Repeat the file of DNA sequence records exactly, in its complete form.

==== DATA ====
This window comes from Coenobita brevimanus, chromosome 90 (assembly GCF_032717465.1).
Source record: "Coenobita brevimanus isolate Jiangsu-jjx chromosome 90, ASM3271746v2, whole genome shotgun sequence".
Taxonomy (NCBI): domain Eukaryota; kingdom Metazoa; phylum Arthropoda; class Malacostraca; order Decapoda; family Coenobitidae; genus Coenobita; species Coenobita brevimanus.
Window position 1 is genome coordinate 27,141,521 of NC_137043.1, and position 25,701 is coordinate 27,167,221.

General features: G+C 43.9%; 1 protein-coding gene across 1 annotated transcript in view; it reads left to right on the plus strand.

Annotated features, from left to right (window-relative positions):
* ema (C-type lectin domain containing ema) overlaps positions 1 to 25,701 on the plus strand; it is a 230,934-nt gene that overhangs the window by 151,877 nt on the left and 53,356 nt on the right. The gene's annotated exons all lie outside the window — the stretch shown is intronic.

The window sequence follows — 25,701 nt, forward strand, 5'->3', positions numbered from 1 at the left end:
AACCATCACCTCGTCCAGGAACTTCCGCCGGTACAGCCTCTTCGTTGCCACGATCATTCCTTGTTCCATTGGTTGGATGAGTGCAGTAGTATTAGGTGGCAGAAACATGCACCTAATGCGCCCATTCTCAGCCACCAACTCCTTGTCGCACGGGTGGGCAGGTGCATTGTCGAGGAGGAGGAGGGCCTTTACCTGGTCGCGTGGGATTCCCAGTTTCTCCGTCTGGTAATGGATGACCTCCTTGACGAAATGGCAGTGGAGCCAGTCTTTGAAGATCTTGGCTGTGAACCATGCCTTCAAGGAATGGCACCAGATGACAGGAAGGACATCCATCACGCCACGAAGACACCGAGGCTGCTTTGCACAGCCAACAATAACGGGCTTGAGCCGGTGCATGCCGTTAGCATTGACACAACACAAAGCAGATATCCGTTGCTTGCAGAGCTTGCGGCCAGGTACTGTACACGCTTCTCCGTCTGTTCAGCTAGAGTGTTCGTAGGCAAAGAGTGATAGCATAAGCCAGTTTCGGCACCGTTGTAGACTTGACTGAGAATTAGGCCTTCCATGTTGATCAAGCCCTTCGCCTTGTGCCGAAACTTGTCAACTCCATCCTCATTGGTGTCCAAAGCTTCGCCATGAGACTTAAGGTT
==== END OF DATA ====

This window comes from Coenobita brevimanus, chromosome 90 (assembly GCF_032717465.1).
Source record: "Coenobita brevimanus isolate Jiangsu-jjx chromosome 90, ASM3271746v2, whole genome shotgun sequence".
Taxonomy (NCBI): domain Eukaryota; kingdom Metazoa; phylum Arthropoda; class Malacostraca; order Decapoda; family Coenobitidae; genus Coenobita; species Coenobita brevimanus.
Window position 1 is genome coordinate 27,141,521 of NC_137043.1, and position 25,701 is coordinate 27,167,221.

General features: G+C 43.9%; 1 protein-coding gene across 1 annotated transcript in view; it reads left to right on the plus strand.

Annotated features, from left to right (window-relative positions):
* ema (C-type lectin domain containing ema) overlaps positions 1 to 25,701 on the plus strand; it is a 230,934-nt gene that overhangs the window by 151,877 nt on the left and 53,356 nt on the right. The gene's annotated exons all lie outside the window — the stretch shown is intronic.

The window sequence follows — 25,701 nt, forward strand, 5'->3', positions numbered from 1 at the left end:
AACCATCACCTCGTCCAGGAACTTCCGCCGGTACAGCCTCTTCGTTGCCACGATCATTCCTTGTTCCATTGGTTGGATGAGTGCAGTAGTATTAGGTGGCAGAAACATGCACCTAATGCGCCCATTCTCAGCCACCAACTCCTTGTCGCACGGGTGGGCAGGTGCATTGTCGAGGAGGAGGAGGGCCTTTACCTGGTCGCGTGGGATTCCCAGTTTCTCCGTCTGGTAATGGATGACCTCCTTGACGAAATGGCAGTGGAGCCAGTCTTTGAAGATCTTGGCTGTGAACCATGCCTTCAAGGAATGGCACCAGATGACAGGAAGGACATCCATCACGCCACGAAGACACCGAGGCTGCTTTGCACAGCCAACAATAACGGGCTTGAGCCGGTGCATGCCGTTAGCATTGACACAACACAAAGCAGATATCCGTTGCTTGCAGAGCTTGCGGCCAGGTACTGTACACGCTTCTCCGTCTGTTCAGCTAGAGTGTTCGTAGGCAAAGAGTGATAGCATAAGCCAGTTTCGGCACCGTTGTAGACTTGACTGAGAATTAGGCCTTCCATGTTGATCAAGCCCTTCGCCTTGTGCCGAAACTTGTCAACTCCATCCTCATTGGTGTCCAAAGCTTCGCCATGAGACTTAAGGTT